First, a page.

Funded by the U.S. Army Corps of Engineers to the United States Geological Survey (USGS) and the Caribbean Cooperative Ecosystems Studies Unit, Dr. Lopez will co-lead the project along with Barry Rosen, staff scientist for the USGS Southeastern Region. Halmos biological sciences faculty Robert Smith, Ph.D. will also contribute modeling skills. Halmos master’s student Eric Fortman will assist with the project. Other project researchers are from Florida Gulf Coast University and the USGS Caribbean-Florida Water Science Center.

Halmos College Oceanographic Campus will be the home base for this project. “The time has come for us to research what factors contribute to these blue-green algae blooms, what we can do to mitigate them when they happen and, more importantly, what can we do proactively to stop them from happening or lessen their impact,” said Dr. Lopez.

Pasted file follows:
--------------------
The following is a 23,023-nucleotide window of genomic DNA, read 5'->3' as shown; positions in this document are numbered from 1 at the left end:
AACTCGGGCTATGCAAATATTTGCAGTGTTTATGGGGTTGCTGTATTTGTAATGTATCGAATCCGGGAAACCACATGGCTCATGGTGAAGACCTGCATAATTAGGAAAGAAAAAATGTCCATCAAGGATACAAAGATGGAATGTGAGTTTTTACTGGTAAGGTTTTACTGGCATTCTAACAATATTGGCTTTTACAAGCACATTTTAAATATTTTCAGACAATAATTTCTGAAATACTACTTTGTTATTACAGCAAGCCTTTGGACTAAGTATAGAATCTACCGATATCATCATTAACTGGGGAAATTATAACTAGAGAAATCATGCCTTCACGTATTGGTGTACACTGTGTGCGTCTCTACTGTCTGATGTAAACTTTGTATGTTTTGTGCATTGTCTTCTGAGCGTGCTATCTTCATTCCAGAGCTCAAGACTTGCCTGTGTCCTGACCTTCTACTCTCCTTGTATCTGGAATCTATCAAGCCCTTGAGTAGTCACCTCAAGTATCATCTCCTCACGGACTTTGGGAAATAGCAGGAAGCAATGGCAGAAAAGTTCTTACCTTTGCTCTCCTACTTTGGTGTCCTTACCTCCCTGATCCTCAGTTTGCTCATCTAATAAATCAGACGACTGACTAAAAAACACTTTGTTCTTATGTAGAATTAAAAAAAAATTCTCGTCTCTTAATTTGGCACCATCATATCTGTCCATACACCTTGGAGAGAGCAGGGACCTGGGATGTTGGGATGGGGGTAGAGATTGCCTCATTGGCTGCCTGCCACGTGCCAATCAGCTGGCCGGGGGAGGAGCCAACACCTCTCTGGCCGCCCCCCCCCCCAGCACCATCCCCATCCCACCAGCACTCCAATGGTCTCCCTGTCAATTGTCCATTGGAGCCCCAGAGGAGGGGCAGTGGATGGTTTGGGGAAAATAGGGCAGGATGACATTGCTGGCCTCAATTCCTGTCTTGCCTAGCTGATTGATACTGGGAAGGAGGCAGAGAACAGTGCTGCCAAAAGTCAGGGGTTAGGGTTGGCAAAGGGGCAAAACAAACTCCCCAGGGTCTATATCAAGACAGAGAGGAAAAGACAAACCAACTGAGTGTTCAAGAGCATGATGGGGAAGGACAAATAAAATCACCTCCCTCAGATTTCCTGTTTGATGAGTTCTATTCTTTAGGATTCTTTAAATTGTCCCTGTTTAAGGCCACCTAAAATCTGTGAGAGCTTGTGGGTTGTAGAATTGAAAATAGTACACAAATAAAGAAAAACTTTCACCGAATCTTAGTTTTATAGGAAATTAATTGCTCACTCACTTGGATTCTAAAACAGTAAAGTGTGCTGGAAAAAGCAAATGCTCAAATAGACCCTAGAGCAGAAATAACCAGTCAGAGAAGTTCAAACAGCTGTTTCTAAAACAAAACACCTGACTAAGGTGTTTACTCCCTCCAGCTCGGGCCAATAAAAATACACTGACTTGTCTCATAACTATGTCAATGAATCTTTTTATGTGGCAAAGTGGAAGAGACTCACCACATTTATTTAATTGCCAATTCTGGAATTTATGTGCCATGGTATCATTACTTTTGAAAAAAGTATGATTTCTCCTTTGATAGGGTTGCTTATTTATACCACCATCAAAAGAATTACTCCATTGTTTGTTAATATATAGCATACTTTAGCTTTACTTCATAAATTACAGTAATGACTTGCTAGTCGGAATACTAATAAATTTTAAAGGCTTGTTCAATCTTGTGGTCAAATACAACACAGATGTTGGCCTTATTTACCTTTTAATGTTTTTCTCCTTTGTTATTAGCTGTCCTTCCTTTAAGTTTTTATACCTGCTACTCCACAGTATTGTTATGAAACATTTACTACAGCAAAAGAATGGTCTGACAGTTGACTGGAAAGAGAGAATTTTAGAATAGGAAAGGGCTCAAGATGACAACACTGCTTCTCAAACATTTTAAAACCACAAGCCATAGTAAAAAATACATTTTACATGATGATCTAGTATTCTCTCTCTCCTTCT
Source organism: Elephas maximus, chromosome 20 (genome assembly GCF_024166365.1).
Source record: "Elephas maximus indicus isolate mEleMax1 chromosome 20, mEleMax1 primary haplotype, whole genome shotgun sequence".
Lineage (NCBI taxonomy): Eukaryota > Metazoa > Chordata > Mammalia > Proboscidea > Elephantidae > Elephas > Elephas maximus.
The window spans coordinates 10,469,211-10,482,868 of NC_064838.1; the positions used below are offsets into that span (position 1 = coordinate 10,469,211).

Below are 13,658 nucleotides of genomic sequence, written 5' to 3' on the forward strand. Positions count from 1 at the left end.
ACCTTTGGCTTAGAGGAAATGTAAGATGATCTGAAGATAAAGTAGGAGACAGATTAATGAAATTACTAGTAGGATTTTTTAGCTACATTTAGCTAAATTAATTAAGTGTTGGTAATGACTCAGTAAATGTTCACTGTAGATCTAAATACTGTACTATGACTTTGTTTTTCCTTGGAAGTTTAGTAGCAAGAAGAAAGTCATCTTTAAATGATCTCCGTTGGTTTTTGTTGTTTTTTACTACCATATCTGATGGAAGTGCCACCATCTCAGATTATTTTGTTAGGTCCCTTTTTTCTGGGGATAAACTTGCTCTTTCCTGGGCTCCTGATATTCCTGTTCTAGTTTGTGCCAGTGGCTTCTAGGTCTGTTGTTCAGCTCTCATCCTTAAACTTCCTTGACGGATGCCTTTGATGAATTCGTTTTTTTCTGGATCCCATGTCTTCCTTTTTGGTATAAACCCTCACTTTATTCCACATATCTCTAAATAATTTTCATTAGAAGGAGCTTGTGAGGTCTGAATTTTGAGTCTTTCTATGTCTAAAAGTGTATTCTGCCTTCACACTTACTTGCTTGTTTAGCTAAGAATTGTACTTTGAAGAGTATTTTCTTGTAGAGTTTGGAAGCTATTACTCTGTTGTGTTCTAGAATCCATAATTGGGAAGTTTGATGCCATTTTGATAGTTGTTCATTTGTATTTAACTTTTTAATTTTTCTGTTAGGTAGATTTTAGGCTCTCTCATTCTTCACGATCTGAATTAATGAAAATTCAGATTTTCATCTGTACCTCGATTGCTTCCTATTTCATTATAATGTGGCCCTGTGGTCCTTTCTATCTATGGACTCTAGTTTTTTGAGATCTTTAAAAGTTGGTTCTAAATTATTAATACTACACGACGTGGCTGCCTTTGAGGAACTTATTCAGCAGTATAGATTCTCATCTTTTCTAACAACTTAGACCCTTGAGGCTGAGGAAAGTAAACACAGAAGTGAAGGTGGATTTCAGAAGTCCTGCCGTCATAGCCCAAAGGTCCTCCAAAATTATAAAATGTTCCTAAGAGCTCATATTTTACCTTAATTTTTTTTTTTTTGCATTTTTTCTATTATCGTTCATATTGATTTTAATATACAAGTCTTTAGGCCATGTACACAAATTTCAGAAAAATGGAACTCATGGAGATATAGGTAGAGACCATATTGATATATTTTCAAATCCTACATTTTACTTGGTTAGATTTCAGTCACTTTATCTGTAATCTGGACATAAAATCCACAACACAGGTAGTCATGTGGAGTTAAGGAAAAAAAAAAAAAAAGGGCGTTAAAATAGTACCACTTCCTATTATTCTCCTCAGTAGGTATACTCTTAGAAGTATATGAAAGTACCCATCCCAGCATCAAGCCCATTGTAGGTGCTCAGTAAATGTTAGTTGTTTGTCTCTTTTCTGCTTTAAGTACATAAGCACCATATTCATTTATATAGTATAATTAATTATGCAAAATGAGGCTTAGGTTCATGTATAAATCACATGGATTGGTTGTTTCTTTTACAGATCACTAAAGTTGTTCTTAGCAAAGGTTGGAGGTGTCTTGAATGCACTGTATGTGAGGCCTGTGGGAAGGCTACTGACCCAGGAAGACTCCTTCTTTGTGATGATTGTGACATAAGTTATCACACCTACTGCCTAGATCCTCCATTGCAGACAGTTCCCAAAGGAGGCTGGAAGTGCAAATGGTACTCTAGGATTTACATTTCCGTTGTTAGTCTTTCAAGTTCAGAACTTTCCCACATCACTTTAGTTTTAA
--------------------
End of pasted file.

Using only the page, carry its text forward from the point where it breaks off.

Dr. Lopez said the research could run up to three years with a focus on how water quality, nutrients and harmful algae blooms interact in Lake Okeechobee and the Caloosahatchee River, looking at the factors that come into play when these blooms occur.

“There are many species of cyanobacteria, so we need to characterize the diversity and better understand which ones contribute to the blooms and what their normal function is in the ecosystem when there is no harmful algae bloom. This project will have a strong molecular basis [reading DNA and RNA sequences]” said Dr. Lopez.

NSU Researchers Part of Team on Ambitious Expedition to Explore the Deep Sea